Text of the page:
4. Institute for Clinical Systems Improvement. Diagnosis and treatment of obstructive sleep apnea. Bloomington, Minn.: Institute for Clinical Systems Improvement, 2005.

5. Victor LD. Obstructive sleep apnea. Am Fam Physician 1999;60:2279-86.

6. Sleep apnea. Accessed online November 7, 2005, at:

7. White J, Cates C, Wright J. Continuous positive airways pressure for obstructive sleep apnoea. Cochrane Database Syst Rev 2001;(4):CD001106.

8. Victor LD. Treatment of obstructive sleep apnea in primary care. Am Fam Physician 2004;69:561-8.

9. Bridgman SA, Dunn KM, Ducharme F. Surgery for obstructive sleep apnoea. Cochrane Database Syst Rev 1998;(1):CD001004.

Cochrane Briefs

Improving Outpatient Referrals to Secondary Care

Clinical Question

What is the best way to improve the appropriateness of outpatient referrals from primary to secondary care?

Evidence-Based Answer

The interventions that have the best supporting evidence are the distribution of guidelines with standard referral forms and the involvement of specialist consultants in education. Disseminating guidelines without forms and providing physicians with feedback on referral patterns are not proven to be effective.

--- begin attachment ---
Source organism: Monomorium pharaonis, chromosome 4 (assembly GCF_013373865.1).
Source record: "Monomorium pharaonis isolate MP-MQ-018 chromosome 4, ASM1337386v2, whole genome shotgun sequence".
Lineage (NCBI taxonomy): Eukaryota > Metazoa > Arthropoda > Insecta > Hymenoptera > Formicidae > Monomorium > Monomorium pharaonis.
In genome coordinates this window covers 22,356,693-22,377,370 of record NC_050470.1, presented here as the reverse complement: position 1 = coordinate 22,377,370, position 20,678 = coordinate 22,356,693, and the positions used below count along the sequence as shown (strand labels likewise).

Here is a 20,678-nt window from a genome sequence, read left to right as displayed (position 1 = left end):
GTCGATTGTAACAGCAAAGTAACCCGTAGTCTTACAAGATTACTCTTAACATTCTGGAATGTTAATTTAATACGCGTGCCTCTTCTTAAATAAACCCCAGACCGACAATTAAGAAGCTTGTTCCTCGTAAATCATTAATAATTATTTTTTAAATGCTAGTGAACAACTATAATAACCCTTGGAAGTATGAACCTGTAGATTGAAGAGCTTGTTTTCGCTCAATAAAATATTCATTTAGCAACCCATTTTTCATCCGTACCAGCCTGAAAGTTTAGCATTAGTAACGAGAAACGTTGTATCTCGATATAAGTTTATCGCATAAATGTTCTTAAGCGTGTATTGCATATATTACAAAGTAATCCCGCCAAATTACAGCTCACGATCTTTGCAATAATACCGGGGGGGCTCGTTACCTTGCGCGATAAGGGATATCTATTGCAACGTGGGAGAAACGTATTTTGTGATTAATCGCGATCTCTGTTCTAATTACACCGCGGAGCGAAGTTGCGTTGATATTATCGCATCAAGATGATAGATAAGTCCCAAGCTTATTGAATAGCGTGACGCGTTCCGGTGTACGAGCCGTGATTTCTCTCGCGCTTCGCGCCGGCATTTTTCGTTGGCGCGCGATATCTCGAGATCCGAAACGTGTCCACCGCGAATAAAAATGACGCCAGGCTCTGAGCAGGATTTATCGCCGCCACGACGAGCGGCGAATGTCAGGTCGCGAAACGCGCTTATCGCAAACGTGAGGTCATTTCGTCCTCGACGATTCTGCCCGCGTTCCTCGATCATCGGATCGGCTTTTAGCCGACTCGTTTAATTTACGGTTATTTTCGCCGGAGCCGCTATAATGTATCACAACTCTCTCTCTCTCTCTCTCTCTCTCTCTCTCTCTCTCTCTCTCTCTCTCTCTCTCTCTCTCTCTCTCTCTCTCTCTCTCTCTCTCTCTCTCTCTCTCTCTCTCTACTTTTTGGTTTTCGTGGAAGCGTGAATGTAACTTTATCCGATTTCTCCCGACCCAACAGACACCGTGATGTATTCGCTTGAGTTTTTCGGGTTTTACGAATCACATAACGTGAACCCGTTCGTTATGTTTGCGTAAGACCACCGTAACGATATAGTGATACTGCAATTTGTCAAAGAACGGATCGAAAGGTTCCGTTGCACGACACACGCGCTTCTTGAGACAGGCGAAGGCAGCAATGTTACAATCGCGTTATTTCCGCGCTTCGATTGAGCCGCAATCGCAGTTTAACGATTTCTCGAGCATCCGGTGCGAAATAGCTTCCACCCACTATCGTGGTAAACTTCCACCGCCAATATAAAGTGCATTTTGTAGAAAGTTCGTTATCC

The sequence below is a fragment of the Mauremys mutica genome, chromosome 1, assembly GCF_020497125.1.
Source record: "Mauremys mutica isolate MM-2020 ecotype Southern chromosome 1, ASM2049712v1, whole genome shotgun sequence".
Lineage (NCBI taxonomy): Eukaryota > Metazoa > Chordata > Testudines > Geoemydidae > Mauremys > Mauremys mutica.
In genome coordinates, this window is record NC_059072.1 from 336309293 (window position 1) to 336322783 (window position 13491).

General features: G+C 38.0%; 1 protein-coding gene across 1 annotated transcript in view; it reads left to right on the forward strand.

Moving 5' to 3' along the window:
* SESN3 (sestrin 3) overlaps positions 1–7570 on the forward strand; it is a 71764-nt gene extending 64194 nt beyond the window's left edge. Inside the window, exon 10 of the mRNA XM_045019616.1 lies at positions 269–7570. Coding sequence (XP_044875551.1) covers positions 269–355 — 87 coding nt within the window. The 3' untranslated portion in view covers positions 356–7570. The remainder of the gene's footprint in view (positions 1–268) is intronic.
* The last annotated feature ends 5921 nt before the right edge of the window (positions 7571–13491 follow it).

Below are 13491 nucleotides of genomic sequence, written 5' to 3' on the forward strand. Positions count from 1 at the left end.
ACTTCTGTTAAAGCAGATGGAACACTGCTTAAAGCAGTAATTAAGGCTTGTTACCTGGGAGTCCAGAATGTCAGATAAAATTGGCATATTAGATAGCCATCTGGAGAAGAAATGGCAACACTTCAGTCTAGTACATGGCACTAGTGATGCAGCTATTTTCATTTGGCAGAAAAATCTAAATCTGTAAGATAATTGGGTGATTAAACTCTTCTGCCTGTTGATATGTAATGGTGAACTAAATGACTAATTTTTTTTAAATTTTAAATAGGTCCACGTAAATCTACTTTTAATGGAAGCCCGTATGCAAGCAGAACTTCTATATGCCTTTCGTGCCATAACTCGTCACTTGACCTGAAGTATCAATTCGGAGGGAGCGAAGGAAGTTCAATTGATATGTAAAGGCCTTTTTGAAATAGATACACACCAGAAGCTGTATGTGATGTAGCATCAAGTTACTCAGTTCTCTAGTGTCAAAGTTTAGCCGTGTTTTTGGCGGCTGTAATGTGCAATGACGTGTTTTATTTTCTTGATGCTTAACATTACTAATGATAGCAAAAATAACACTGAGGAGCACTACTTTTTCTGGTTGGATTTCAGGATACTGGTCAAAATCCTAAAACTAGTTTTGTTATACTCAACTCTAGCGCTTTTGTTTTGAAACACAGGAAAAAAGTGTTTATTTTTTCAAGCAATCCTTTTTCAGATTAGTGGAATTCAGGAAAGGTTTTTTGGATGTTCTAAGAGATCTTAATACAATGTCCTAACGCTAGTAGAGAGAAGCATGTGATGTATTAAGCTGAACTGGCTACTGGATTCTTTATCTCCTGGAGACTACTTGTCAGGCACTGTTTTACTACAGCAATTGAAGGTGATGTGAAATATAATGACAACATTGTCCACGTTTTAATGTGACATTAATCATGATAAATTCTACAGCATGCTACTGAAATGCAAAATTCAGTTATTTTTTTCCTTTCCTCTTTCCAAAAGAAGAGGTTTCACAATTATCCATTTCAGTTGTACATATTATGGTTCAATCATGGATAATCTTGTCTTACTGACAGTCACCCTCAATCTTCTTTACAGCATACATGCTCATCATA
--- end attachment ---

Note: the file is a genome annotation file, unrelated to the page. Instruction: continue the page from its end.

Practice Pointers

Improving the referral process is a high priority for family medicine. In 2001, the Institute of Medicine issued a report1 on the state of the health care system that included several goals for overhaul: to make the system safe, effective, patient-centered, timely, efficient, and equitable. Appropriate use of subspecialty care is a key component of these goals.1 In 2004, the Future of Family Medicine Project Leadership Committee developed a template for the transformation of the specialty and the creation of a new model of family medicine.2 A centerpiece of this document is that every patient should have a medical home.2